GAS TAX REVISITED—OK TO RAISE ABOUT 8 CENTS—BUT WHY NOT GIVE TWO CENTS FOR THE TRANSPORTATION FUTURE NOW?
The blinders remain on regarding the decline of car travel in Vermont and attempts to repair leaking transportation revenue bucket with more gas taxes.
Instead of serving the transportation needs of the State or even talking about those needs, the political leadership acts like the 9,000-plus workers in recent years ditching the car as a way to work, the decline of traffic along key urban roadways dating back more than two decades, and the surge of Link bus commuters nearing 500 daily—all this did not happen or suddenly will reverse magically and we’ll return to the world of Sunday drives and cruising symbolized by the iconic 1950s lifestyle found in the old TV show “Happy Days.”
The central element in shoring up the Transportation Fund for two years comes in the form of a gas tax which amounts to a 7.6 cent increase, according to press reports, which raises $25.8 million each year when fully in place. Each penny in the gas tax raises about $3.3 million. Vermont and New England states consumption of gasoline remained little changed 2000-2010 with three states reporting declines led by Vermont's -8.0%. The year 2011 brought another 2.5% decline in Vermont gas consumption. The State is well on its way to the level of consumption in 1990.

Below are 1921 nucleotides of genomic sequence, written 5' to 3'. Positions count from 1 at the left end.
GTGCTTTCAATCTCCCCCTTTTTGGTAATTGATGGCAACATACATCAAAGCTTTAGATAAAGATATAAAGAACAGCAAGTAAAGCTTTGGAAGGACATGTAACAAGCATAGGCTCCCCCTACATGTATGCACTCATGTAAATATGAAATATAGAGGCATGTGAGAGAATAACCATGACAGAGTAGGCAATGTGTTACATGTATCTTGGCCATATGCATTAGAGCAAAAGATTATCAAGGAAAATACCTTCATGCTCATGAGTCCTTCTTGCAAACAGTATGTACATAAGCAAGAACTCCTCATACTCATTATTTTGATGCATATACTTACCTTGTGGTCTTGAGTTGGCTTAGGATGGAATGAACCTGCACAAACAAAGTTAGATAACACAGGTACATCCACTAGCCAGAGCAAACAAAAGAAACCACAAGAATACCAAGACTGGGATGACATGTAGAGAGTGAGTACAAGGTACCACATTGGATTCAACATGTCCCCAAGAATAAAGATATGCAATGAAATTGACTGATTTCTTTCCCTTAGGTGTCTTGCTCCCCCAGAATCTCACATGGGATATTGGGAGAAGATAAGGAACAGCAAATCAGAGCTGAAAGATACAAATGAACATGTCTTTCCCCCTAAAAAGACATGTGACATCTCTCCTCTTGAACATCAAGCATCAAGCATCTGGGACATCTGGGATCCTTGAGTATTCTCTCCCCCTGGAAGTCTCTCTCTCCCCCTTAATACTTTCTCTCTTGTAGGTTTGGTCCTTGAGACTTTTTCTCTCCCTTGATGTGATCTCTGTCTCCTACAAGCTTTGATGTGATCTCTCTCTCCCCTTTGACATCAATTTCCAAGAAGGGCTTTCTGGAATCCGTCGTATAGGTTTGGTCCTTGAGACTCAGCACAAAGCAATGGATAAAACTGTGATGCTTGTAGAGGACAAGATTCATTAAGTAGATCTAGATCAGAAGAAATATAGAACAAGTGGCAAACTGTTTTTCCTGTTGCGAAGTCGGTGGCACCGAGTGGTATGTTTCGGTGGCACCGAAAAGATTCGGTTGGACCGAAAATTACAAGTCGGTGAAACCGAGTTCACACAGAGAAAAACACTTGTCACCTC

Virginia last month and very likely Massachusetts within the next month or so drop the fantasy of drilling for revenues from a depleted gas tax well by switching to broad base taxes in order to meet the backlog of transportation needs—highway, bridges, public transit, bicycling and walking—and recognize these needs must be fairly shared through broad base sales and income taxes, taxes shared by everyone not just the car travelers.
To give a sense of how little it would take to change, consider commuter rail services from Burlington along the three corridors served by 50 Link commuter buses each workday—Middlebury, Montpelier and St. Albans. Other needs include shoring up and expanding public transit, an intercity rail network, and supporting employer-based commuter choice programing to encourage home to work trips by means other than the solo drive. Commuter rail represents an easy change to visualize. If you gave two cents (gas tax or its equivalent) for commuter rail then two corridors get served with 14 trains a day each serving a dozen downtowns and village centers--for another penny, you get rail service on all three corridors. This gives one a view of the future. No need to carry on the car fantasy transportation of the past—time to give your two cents (or three) for the transportation future now.